William Hodgson Ellis
|William Hodgson Ellis|
November 23, 1845|
Derbyshire, England, UK
August 23, 1920 (aged 74)|
Lake Joseph, Muskoka Lakes, Ontario, Canada
Natural Science |
B.A., 1867 |
|Alma mater||University of Toronto|
William Hodgson Ellis (1845-1920) was a Professor of Applied Chemistry at the School of Practical Science from its founding in 1878 until his retirement in 1919. He was the second Professor appointed to the School (after John Galbraith), and served as the Dean of Engineering from 1914-1919.
William Hodgson Ellis was born on November 23, 1845 in Holme Hall, Bakewell, Derbyshire, England (near Chatsworth and Haddon Hall). He was the son of the resident physician, John Eimeo Ellis, and his wife, who was the only daughter of Mr. Joseph Hodgson of Holme Hall. John Eimeo Ellis graduated from the University of London in 1839 with the gold medal in Anatomy and Physiology. He became a member of the Royal College of Surgeons in 1840. He emigrated with his family to the State of Illinois in 1857 and then to Toronto in 1859.
Ellis entered University College at the University of Toronto in 1863, receiving his B.A. in 1867 with the Gold Medal in Natural Science. He obtained his M.A. in 1868 and his M.B. (Bachelor of Medicine) in 1870. Following his education in Toronto, he went to London, England and obtained a position on the house staff of St. Thomas' Hospital, securing his L.R.C.P. in the autumn of 1871, when he returned to Canada.
University of Toronto
He settled down to practice his profession, but was immediately offered the position of lecturer in chemistry in Trinity College, and shortly afterwards he undertook similar duties in the newly-founded School of Technology. This latter institution became in 1877 The Ontario School of Practical Science in which he was Assistant Professor of Chemistry. In 1887 he became Professor of Applied Chemistry, a position which he held till his retirement.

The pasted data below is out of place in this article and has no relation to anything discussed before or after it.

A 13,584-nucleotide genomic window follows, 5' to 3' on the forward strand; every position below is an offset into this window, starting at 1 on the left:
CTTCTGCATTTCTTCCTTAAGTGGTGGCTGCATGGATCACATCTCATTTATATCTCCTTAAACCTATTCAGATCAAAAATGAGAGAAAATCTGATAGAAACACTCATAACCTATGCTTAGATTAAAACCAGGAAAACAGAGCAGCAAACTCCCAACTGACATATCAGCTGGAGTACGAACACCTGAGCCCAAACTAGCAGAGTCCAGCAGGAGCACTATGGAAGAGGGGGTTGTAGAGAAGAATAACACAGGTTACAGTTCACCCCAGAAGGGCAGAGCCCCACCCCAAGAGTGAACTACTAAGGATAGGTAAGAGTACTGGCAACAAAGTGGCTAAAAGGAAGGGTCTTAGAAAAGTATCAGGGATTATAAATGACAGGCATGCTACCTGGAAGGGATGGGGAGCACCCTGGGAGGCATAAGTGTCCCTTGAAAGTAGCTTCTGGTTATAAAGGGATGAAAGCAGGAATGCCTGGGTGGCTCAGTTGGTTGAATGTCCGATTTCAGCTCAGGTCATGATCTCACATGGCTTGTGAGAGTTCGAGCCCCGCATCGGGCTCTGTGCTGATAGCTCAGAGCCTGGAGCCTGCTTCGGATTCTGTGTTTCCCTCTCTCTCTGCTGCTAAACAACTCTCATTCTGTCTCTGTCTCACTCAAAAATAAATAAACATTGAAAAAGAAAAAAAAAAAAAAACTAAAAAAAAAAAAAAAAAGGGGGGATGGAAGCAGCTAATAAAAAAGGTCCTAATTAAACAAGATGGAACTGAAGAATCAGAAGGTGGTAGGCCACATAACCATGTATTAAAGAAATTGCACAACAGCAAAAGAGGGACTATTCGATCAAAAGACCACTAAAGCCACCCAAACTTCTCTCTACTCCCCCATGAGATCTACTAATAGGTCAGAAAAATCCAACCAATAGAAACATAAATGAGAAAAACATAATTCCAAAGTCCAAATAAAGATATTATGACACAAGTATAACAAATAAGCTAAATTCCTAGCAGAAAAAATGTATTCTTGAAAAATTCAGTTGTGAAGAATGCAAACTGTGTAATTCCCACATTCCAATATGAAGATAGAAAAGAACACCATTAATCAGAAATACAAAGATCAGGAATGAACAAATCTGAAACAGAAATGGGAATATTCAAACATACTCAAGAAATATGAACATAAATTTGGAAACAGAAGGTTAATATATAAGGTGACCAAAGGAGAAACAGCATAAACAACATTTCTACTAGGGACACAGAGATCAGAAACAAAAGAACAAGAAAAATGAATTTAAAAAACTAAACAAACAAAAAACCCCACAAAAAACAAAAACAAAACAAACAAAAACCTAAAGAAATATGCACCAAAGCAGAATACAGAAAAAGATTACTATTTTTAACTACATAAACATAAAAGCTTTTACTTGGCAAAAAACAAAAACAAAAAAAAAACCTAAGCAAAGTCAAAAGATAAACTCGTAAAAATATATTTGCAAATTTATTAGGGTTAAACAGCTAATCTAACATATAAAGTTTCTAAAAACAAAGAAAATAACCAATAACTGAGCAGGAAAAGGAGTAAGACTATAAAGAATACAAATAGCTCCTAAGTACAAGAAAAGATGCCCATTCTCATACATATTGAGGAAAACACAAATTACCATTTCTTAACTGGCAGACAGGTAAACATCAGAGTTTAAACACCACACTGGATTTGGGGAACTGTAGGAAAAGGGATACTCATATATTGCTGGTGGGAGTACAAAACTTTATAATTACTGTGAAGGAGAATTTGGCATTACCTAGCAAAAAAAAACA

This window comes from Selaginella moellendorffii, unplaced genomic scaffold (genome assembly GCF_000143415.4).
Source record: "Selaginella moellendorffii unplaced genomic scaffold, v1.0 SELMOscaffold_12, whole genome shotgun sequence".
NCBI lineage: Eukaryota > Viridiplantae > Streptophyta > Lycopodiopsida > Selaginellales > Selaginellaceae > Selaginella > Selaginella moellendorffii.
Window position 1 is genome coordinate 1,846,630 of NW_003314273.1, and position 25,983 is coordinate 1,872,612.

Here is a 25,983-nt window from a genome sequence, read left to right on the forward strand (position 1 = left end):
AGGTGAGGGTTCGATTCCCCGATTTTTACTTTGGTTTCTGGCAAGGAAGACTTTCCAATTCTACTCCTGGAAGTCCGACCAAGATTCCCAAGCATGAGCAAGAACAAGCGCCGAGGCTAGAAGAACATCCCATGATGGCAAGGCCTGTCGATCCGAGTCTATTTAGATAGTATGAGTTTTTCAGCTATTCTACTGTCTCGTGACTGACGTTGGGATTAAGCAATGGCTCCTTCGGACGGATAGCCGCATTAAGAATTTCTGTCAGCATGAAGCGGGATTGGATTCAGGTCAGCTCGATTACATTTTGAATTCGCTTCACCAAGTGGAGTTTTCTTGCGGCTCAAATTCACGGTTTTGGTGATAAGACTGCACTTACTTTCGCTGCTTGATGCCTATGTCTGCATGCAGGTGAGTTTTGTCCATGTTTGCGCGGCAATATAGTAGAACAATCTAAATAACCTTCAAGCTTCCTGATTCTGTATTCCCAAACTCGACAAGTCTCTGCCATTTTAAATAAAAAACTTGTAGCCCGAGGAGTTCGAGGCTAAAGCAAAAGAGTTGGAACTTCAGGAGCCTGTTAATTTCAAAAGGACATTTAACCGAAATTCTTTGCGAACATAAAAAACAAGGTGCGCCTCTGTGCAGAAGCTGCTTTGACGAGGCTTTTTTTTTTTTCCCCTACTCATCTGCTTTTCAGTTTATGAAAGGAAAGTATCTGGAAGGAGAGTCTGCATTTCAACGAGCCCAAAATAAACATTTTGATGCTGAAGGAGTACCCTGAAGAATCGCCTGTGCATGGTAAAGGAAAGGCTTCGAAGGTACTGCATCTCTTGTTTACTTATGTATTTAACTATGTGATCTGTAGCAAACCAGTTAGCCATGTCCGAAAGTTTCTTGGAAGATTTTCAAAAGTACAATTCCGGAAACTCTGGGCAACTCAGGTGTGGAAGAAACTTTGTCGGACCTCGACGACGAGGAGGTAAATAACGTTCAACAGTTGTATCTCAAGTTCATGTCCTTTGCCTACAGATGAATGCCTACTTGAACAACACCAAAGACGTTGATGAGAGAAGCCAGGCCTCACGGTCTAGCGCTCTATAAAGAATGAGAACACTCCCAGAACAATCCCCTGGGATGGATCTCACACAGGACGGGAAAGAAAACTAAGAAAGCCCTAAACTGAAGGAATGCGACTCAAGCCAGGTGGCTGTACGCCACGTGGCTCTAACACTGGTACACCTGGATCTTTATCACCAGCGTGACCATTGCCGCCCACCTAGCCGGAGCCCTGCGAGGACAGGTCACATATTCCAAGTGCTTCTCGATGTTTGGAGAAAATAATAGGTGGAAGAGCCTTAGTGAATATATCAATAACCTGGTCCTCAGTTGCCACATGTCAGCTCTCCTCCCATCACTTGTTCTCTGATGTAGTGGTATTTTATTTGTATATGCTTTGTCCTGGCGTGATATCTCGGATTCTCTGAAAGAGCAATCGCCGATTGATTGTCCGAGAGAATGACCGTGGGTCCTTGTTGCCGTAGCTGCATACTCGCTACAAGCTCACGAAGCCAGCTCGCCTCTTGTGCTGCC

In 1907, when the School of Practical Science became the Faculty of Applied Science and Engineering of the University of Toronto, he was made head of instruction in chemistry for the whole University. After the death of Dean John Galbraith in 1914, he was made Dean of the Faculty of Applied Science, from which position he retired in 1919.
In the Medical Faculty, he held the position of Professor of Toxicology and Medical Jurisprudence from 1897 to 1913, when he was obliged to resign owing to the pressure of other work. For more than 30 years he was retained by the Attorney-General of Ontario as analyst and expert toxicologist in connection with criminal cases. During the same period he was Public Analyst for the Inland Revenue Department.
Honours and Later Life
The variety and pressing nature of his daily work prevented him from writing any extensive scientific treatises; but numerous papers from his pen are to be found in the Transactions of the Canadian Institute, the Report of the Bureau of Mines and in the Transactions of the Royal Society.
In 1915 he was honoured by the University of Toronto with the degree LL.D., and in 1917 a similar honour was conferred upon him by McGill University.
In 1917 he was made Honorary Member of the Engineering Institute of Canada. He was a fellow of the Institute of Chemistry, and a Fellow of the Royal Society of Canada.
He was an ex-president of the Royal Canadian Institute, and ex-chairman of the Canadian Section of the Society of Chemical Industry.
Ellis passed away on August 23, 1920 while enjoying a holiday with his friend Dr. Rudolf on Lake Joseph in the Muskoka district.